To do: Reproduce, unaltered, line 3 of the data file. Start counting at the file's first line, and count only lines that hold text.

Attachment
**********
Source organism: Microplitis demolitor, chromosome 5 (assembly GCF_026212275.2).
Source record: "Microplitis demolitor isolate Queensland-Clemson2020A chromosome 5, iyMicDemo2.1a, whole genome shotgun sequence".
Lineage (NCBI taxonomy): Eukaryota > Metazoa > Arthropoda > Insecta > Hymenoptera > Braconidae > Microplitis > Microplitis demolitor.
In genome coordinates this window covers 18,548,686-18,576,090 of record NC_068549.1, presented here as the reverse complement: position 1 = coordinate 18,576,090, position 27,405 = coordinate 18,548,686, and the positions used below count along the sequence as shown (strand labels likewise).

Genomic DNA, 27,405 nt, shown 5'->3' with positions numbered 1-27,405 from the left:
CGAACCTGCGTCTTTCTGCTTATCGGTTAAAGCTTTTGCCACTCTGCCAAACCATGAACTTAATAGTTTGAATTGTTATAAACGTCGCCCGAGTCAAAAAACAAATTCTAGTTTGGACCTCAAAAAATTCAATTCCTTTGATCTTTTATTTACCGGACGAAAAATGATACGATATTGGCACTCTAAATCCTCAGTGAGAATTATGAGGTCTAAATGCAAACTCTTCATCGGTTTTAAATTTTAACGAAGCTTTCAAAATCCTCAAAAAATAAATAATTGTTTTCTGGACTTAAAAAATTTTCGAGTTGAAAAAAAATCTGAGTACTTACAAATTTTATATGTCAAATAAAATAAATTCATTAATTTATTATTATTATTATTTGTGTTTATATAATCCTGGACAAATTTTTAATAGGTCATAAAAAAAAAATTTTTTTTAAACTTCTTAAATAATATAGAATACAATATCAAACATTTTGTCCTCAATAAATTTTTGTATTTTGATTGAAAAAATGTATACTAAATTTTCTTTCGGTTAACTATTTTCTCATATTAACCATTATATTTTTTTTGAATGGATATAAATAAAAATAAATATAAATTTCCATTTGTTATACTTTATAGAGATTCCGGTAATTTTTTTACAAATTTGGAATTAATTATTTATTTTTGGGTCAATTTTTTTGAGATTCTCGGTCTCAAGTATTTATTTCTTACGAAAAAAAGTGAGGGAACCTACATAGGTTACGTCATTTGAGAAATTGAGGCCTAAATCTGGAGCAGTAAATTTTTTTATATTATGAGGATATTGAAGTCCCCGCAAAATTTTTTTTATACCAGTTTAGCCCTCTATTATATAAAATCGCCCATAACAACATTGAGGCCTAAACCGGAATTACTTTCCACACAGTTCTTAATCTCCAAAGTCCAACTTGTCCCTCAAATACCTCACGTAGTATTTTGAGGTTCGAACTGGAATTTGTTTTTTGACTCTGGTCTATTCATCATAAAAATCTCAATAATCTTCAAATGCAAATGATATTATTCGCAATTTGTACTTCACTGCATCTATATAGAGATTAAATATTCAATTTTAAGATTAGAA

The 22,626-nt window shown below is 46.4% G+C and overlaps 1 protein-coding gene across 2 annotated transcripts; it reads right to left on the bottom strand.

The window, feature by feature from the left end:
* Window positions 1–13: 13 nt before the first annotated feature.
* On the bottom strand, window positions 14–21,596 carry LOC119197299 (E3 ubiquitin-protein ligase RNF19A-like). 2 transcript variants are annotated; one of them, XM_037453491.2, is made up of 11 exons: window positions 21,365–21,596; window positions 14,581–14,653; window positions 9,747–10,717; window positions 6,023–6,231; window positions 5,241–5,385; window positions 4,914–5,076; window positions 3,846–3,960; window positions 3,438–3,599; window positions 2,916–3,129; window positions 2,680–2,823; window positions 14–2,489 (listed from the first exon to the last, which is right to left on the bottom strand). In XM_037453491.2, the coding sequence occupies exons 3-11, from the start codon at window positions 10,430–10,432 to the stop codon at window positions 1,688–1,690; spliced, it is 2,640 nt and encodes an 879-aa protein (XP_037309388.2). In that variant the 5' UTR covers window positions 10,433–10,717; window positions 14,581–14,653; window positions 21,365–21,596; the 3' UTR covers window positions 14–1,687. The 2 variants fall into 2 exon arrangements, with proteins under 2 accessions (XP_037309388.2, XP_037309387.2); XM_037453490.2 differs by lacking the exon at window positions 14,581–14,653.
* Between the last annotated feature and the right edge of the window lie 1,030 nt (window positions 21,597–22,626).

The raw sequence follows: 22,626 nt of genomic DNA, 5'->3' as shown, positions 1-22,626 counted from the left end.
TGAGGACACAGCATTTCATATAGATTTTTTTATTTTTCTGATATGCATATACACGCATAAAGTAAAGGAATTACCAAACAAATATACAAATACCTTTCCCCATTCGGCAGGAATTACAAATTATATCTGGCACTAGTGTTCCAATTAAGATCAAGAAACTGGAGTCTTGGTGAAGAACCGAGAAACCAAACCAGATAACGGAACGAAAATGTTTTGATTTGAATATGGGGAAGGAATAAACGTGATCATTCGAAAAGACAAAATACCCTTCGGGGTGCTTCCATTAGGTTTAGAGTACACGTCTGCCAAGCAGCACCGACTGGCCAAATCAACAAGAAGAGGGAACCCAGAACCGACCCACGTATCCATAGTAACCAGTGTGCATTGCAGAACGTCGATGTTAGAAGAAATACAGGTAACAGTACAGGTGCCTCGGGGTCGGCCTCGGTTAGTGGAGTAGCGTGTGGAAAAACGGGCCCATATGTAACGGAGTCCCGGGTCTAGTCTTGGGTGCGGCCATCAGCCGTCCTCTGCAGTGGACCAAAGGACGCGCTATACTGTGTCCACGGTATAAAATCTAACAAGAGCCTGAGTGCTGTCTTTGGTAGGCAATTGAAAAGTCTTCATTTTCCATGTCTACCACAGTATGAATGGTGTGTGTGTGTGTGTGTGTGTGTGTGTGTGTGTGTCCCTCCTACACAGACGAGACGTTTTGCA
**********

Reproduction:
Lineage (NCBI taxonomy): Eukaryota > Metazoa > Arthropoda > Insecta > Hymenoptera > Braconidae > Microplitis > Microplitis demolitor.